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Ban on using public property –Dent on Democracy

  • Category
    Polity & Governance
  • Published
    18th Apr, 2019

The state government had notified Sunday and Wednesday for movement of security forces' convoys along the national highway between Baramulla and Jammu, saying that no civilian vehicle will be allowed to move on these two days from 4 am to 5 pm.



The state government had notified Sunday and Wednesday for movement of security forces' convoys along the national highway between Baramulla and Jammu, saying that no civilian vehicle will be allowed to move on these two days from 4 am to 5 pm.


The biweekly closure of the 270-km Baramulla-Srinagar-Udhampur national highway for troop movement, threw life out of gear both in Kashmir and Jammu regions. Aforementioned order was taken to facilitate movement of security forces for the LokSabha election duty. It will remain effective till May 31.

Commuters on the 161-km stretch in Kashmir, which interconnects different districts and serves as a lifeline for the landlocked Valley, had a harrowing time as civilian vehicles remained off road.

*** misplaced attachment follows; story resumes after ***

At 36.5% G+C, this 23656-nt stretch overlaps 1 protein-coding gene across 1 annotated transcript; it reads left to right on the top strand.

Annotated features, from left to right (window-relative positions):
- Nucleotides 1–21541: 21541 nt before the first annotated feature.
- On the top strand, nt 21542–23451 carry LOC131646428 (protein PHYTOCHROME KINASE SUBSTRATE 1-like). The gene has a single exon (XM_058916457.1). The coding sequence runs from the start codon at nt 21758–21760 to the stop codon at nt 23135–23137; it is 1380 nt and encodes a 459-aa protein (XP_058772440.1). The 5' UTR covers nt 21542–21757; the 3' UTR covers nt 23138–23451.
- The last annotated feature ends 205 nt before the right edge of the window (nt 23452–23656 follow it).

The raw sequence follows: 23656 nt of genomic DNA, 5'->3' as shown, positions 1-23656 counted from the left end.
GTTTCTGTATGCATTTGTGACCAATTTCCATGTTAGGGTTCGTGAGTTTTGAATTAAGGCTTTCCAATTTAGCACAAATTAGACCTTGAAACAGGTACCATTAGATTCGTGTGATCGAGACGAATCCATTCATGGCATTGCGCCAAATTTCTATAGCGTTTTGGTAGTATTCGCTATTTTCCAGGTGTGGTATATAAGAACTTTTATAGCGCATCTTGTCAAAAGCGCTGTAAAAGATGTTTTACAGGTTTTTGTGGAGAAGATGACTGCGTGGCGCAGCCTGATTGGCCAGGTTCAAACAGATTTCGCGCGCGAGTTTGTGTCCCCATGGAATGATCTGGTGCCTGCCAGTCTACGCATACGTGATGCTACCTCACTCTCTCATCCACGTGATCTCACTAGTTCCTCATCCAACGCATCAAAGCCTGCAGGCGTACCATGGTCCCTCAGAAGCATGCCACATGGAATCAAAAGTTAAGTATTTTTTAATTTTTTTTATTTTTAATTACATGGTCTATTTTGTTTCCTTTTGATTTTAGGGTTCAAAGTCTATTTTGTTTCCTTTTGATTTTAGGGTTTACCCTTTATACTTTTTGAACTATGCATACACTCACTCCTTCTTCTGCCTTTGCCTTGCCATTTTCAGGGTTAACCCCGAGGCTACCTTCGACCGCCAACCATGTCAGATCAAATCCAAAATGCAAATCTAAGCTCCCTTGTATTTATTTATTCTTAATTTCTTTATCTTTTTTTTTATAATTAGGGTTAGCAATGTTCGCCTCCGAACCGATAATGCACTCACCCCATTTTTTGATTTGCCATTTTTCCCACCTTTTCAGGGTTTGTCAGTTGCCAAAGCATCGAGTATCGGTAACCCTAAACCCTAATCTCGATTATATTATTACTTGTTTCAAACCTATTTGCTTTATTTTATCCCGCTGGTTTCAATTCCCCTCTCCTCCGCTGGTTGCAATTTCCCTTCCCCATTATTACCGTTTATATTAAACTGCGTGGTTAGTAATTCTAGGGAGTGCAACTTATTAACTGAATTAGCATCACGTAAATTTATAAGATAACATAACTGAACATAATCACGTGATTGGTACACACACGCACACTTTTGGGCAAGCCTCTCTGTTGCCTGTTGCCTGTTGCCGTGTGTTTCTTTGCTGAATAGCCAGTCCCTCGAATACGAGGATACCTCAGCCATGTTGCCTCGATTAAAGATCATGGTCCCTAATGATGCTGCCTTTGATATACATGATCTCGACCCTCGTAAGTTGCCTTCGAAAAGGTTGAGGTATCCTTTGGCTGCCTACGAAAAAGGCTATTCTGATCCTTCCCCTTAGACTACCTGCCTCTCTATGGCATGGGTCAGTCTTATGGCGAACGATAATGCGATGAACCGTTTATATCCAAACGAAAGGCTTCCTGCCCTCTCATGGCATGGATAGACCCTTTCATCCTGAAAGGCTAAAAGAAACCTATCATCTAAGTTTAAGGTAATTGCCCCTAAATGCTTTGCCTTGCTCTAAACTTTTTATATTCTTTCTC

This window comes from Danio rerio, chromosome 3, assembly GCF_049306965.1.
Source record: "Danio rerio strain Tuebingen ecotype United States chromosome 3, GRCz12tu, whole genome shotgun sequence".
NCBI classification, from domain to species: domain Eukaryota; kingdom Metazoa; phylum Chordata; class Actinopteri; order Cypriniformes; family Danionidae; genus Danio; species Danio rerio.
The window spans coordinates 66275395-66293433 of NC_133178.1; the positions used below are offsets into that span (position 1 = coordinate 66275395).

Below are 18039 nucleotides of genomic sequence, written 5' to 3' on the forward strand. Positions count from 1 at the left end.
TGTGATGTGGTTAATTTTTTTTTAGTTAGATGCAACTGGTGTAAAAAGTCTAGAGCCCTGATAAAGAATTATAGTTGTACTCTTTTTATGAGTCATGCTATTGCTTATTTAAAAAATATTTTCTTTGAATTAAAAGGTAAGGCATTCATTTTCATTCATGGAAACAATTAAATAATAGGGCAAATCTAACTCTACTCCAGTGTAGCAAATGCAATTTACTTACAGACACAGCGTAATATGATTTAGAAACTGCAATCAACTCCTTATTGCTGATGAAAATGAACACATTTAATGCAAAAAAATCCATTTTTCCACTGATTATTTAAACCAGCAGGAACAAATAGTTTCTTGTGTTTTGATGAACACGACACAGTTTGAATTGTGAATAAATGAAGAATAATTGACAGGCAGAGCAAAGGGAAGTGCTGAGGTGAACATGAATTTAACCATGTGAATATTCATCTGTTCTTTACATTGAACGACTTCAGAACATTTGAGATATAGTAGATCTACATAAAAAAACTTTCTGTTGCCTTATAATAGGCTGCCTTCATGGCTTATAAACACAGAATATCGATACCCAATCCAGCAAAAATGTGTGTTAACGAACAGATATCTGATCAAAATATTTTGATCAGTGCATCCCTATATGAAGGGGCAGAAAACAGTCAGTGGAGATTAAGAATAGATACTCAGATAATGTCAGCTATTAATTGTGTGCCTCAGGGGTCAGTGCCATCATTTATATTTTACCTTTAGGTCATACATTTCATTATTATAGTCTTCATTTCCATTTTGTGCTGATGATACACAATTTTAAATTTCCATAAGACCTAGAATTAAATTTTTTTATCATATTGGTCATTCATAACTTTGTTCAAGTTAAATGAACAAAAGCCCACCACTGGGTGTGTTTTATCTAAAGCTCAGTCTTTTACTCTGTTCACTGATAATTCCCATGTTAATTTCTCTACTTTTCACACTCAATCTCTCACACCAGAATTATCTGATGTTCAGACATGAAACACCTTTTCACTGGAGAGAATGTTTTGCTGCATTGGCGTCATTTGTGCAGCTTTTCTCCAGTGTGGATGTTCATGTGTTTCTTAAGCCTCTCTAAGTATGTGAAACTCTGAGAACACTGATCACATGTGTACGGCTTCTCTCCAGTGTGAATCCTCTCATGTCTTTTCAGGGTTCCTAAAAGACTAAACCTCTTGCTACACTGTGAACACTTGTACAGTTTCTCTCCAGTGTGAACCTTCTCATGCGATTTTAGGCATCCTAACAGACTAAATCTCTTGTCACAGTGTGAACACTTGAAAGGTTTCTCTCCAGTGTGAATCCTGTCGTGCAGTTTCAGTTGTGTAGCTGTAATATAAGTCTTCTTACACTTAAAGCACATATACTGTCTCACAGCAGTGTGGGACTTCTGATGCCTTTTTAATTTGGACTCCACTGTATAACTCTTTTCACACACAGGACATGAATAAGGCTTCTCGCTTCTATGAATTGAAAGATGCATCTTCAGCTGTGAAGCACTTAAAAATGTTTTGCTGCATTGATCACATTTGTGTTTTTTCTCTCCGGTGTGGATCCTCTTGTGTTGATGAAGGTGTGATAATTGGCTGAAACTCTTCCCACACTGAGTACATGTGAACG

Emergency vehicles and tourists were exempted and the government deputed magistrates to ensure that those in need did not get stuck.


A number of politicians and lawyers filed a petition against the J&K government's decision to restrict civilian traffic on the highway.

Hearing Petitions Against Kashmir Highway Lockdown, The Jammu and Kashmir High Court observed that the Ban Can't Be 'Absolute'.

Is the order infringing upon rights?

Government explained that the total time for which traffic will not be allowed on the highway during a week was 26 hours out of total 168 hours – 15% of the total time.

However, the order is snatching precious time of a laborer to earn, a student to study and an employee to work. Who will compensate this irreparable loss?